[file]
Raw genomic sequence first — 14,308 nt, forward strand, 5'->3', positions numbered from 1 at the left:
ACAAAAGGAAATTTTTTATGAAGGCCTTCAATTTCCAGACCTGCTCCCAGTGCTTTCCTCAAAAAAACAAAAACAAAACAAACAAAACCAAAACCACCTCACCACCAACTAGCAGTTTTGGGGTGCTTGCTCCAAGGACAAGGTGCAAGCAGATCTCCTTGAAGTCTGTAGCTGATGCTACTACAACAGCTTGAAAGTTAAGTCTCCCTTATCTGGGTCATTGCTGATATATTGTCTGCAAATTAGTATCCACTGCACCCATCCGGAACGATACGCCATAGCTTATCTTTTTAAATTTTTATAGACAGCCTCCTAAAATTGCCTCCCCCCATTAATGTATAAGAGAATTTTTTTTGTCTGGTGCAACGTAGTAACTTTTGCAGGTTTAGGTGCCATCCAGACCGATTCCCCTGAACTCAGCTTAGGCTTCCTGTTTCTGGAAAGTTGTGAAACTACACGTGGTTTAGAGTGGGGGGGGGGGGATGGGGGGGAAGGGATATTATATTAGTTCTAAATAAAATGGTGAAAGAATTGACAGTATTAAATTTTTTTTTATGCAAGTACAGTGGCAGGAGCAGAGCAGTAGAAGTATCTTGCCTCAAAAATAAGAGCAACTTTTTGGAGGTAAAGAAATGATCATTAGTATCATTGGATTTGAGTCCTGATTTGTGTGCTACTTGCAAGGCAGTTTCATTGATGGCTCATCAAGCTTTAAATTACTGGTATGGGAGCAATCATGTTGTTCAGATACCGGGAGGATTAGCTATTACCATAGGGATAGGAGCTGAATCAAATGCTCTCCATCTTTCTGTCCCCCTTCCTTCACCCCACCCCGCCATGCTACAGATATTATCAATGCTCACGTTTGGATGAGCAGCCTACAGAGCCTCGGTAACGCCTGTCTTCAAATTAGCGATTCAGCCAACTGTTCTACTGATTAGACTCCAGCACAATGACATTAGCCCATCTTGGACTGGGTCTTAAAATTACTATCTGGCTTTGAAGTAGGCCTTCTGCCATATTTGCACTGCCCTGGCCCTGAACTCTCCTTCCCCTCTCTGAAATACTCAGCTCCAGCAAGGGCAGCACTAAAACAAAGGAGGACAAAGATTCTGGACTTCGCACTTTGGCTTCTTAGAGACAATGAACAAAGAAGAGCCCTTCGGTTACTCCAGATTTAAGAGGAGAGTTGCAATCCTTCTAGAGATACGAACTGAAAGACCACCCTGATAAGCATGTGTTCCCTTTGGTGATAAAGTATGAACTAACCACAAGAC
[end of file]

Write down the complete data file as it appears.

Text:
Raw genomic sequence first — 14,308 nt, forward strand, 5'->3', positions numbered from 1 at the left:
ACAAAAGGAAATTTTTTATGAAGGCCTTCAATTTCCAGACCTGCTCCCAGTGCTTTCCTCAAAAAAACAAAAACAAAACAAACAAAACCAAAACCACCTCACCACCAACTAGCAGTTTTGGGGTGCTTGCTCCAAGGACAAGGTGCAAGCAGATCTCCTTGAAGTCTGTAGCTGATGCTACTACAACAGCTTGAAAGTTAAGTCTCCCTTATCTGGGTCATTGCTGATATATTGTCTGCAAATTAGTATCCACTGCACCCATCCGGAACGATACGCCATAGCTTATCTTTTTAAATTTTTATAGACAGCCTCCTAAAATTGCCTCCCCCCATTAATGTATAAGAGAATTTTTTTTGTCTGGTGCAACGTAGTAACTTTTGCAGGTTTAGGTGCCATCCAGACCGATTCCCCTGAACTCAGCTTAGGCTTCCTGTTTCTGGAAAGTTGTGAAACTACACGTGGTTTAGAGTGGGGGGGGGGGGATGGGGGGGAAGGGATATTATATTAGTTCTAAATAAAATGGTGAAAGAATTGACAGTATTAAATTTTTTTTTATGCAAGTACAGTGGCAGGAGCAGAGCAGTAGAAGTATCTTGCCTCAAAAATAAGAGCAACTTTTTGGAGGTAAAGAAATGATCATTAGTATCATTGGATTTGAGTCCTGATTTGTGTGCTACTTGCAAGGCAGTTTCATTGATGGCTCATCAAGCTTTAAATTACTGGTATGGGAGCAATCATGTTGTTCAGATACCGGGAGGATTAGCTATTACCATAGGGATAGGAGCTGAATCAAATGCTCTCCATCTTTCTGTCCCCCTTCCTTCACCCCACCCCGCCATGCTACAGATATTATCAATGCTCACGTTTGGATGAGCAGCCTACAGAGCCTCGGTAACGCCTGTCTTCAAATTAGCGATTCAGCCAACTGTTCTACTGATTAGACTCCAGCACAATGACATTAGCCCATCTTGGACTGGGTCTTAAAATTACTATCTGGCTTTGAAGTAGGCCTTCTGCCATATTTGCACTGCCCTGGCCCTGAACTCTCCTTCCCCTCTCTGAAATACTCAGCTCCAGCAAGGGCAGCACTAAAACAAAGGAGGACAAAGATTCTGGACTTCGCACTTTGGCTTCTTAGAGACAATGAACAAAGAAGAGCCCTTCGGTTACTCCAGATTTAAGAGGAGAGTTGCAATCCTTCTAGAGATACGAACTGAAAGACCACCCTGATAAGCATGTGTTCCCTTTGGTGATAAAGTATGAACTAACCACAAGAC